4.3. Differences across Participant Groups

As would be expected, normal controls were significantly better at lexical retrieval on all three tasks relative to bilingual patients with aphasia. At first glance this difference between the groups may suggest that patients and normal controls perform radically differently on the picture naming tests. However, Figure 2 shows that both groups produce similar errors in both languages, with the difference being the rate of each error type between the groups. This finding suggests that despite lexical retrieval deficits associated with stroke, the basic mechanism and potential breakdown of lexical retrieval in participants with aphasia on naming tasks are no different from that of the normal controls (Figure 1). For instance, both patients and controls produced mainly semantic paraphasias and circumlocutions in the target language/nontarget language. Consistent with our findings, in a study examining the nature of semantic errors in monolingual aphasia, Dell et al. [42] found that individuals with and without aphasia performed similarly with respect to error type and that semantic paraphasias produced by aphasic individuals are a continuation of semantic substitution errors in nonaphasic speech.

With respect to the category generation task, even though bilingual controls produce many more items than bilinguals with aphasia, the differences between the two groups are smaller for the semantic cluster scores, contrary to the initial predictions of the study (Table 4). This suggests that the strategies for clustering may not be all that different for the two groups. Troyer et al. [18] found that while clustering and switching were correlated with performance on verbal fluency, there was a greater effect of switching on phonemic fluency. Although a negative correlation between semantic clustering and switching was found in the Troyer study, optimal performance requires a balance between a decrease in the number of switches and the total number of words produced. In summary, these results suggest that while bilingual individuals with aphasia may not be able to access an item successfully, they appear to cluster their responses within appropriate semantic subcontexts. Finally, while patients with aphasia produced fewer semantic switches than their controls, the ratio of correct words to semantic switches was not all that different between patients and controls (Table 4).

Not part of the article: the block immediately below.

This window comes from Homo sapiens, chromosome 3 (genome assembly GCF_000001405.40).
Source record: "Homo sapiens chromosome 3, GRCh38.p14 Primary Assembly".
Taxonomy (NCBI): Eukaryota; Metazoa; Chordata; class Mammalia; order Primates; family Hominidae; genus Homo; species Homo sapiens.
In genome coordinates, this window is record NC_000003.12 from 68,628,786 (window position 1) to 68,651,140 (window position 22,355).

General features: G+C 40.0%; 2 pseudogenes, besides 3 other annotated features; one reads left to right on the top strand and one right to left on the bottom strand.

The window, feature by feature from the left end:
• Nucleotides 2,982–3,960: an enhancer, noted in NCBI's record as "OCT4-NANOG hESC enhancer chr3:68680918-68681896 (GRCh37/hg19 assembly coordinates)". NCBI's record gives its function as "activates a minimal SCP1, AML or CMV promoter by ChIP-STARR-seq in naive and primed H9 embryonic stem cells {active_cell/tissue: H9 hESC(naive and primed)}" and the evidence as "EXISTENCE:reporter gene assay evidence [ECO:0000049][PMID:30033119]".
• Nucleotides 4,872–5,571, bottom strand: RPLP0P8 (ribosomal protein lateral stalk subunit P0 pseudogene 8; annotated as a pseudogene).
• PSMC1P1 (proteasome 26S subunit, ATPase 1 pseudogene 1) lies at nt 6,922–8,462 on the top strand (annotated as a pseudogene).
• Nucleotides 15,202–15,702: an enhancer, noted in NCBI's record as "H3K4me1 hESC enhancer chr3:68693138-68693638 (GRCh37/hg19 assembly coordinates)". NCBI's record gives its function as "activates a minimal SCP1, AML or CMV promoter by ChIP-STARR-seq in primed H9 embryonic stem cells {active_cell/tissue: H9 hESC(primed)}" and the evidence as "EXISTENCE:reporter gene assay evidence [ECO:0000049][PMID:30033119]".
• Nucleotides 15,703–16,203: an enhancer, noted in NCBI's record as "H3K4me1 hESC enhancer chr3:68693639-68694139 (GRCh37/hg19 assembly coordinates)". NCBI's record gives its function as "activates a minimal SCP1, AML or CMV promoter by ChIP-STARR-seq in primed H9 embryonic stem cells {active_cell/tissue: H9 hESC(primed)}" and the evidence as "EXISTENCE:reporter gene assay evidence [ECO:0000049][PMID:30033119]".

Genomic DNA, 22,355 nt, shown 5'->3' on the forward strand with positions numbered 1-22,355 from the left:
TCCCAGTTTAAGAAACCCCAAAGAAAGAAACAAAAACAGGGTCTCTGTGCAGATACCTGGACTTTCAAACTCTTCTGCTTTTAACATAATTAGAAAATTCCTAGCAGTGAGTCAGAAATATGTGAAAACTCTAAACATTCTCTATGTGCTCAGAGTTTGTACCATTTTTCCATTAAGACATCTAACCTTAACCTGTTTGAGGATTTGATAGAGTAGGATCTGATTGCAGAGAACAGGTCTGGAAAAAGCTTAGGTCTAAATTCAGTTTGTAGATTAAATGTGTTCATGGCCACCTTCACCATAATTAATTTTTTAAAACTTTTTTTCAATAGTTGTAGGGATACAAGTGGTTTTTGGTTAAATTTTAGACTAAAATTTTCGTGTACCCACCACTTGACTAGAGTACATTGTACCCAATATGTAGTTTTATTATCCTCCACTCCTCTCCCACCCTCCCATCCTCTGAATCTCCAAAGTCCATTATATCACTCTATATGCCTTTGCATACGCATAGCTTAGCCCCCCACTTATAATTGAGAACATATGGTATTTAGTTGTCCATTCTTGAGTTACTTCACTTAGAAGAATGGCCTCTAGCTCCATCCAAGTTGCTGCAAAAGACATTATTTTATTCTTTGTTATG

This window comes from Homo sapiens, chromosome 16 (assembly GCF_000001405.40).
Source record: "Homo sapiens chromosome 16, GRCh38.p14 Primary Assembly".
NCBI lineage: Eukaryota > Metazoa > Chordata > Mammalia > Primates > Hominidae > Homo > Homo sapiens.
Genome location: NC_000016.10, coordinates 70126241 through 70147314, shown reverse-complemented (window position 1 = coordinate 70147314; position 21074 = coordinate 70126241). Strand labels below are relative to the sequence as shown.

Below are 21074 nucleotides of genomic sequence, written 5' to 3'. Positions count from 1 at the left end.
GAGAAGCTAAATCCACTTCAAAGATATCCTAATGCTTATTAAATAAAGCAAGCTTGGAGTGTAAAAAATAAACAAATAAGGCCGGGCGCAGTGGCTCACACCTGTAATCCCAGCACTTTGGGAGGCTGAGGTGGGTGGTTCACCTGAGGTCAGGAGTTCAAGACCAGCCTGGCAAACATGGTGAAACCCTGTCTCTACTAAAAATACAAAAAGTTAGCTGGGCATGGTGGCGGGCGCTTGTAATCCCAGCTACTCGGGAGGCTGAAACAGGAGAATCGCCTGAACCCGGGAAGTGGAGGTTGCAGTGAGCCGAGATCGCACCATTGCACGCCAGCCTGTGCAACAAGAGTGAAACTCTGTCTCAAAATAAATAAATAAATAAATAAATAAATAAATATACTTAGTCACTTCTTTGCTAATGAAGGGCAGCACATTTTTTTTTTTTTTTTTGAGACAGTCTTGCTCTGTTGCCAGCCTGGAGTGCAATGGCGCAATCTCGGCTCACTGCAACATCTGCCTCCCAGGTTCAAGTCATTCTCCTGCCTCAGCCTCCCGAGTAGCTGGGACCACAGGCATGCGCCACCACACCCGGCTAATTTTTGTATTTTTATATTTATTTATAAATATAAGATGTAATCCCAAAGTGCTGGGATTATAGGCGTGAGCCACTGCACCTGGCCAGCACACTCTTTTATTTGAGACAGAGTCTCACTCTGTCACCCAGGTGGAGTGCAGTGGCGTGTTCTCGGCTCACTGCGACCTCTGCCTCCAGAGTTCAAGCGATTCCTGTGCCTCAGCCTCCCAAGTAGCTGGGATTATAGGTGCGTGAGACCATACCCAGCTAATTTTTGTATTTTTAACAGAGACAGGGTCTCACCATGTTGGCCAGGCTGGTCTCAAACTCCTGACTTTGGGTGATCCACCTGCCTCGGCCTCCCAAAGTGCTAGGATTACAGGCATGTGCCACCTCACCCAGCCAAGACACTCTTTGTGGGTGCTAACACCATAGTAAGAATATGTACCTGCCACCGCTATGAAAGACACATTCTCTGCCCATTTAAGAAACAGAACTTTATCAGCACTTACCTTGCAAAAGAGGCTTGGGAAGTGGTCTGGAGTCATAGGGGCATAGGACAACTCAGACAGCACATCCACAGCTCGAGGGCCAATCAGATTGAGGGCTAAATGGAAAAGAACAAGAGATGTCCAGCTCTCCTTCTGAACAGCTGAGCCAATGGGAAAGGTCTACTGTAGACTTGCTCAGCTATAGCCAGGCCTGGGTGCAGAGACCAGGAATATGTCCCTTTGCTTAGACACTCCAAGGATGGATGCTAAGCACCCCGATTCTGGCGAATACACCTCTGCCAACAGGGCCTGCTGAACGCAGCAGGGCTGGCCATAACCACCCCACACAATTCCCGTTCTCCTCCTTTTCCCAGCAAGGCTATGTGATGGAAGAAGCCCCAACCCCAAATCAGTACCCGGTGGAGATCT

4.4. Individual Patient Performance

In general, the low overall accuracy of the aphasic participant group precluded the possibility of drawing conclusions about the effect of brain damage once prestroke language proficiency was controlled. For all three tasks, it was observed that there were large individual differences creating much variation in the data to interpret. Observations of the results for BA04 and BA17 for the BNT and BPNT are especially noteworthy. Despite reporting Spanish as the L1 and near equal amounts of time speaking each language, BA04 and BA17 performed with greater accuracy in English than in Spanish on both the BNT and the BPNT. Other patients’ naming accuracies were commensurate with their premorbid relative dominance in each language.

Similarly on the CG task, closer inspection of the results for individual participants revealed that participants with aphasia, like their controls, produced items within each category and each language, reflective of their relative dominance in each language. While a few participants reported they were English dominant (BA04, BA17, and BA21), only BA04 and BA17 produced more items in English. Other participants who were Spanish dominant (BA07, BA10, BA19, BA22, and BA23) produced more items in Spanish. There were also participants who showed no differences between the outputs in the two languages. These results underscore the influence of premorbid language proficiency on lexical retrieval even after brain damage and provide some validation for our reported measures of language use, exposure, and proficiency.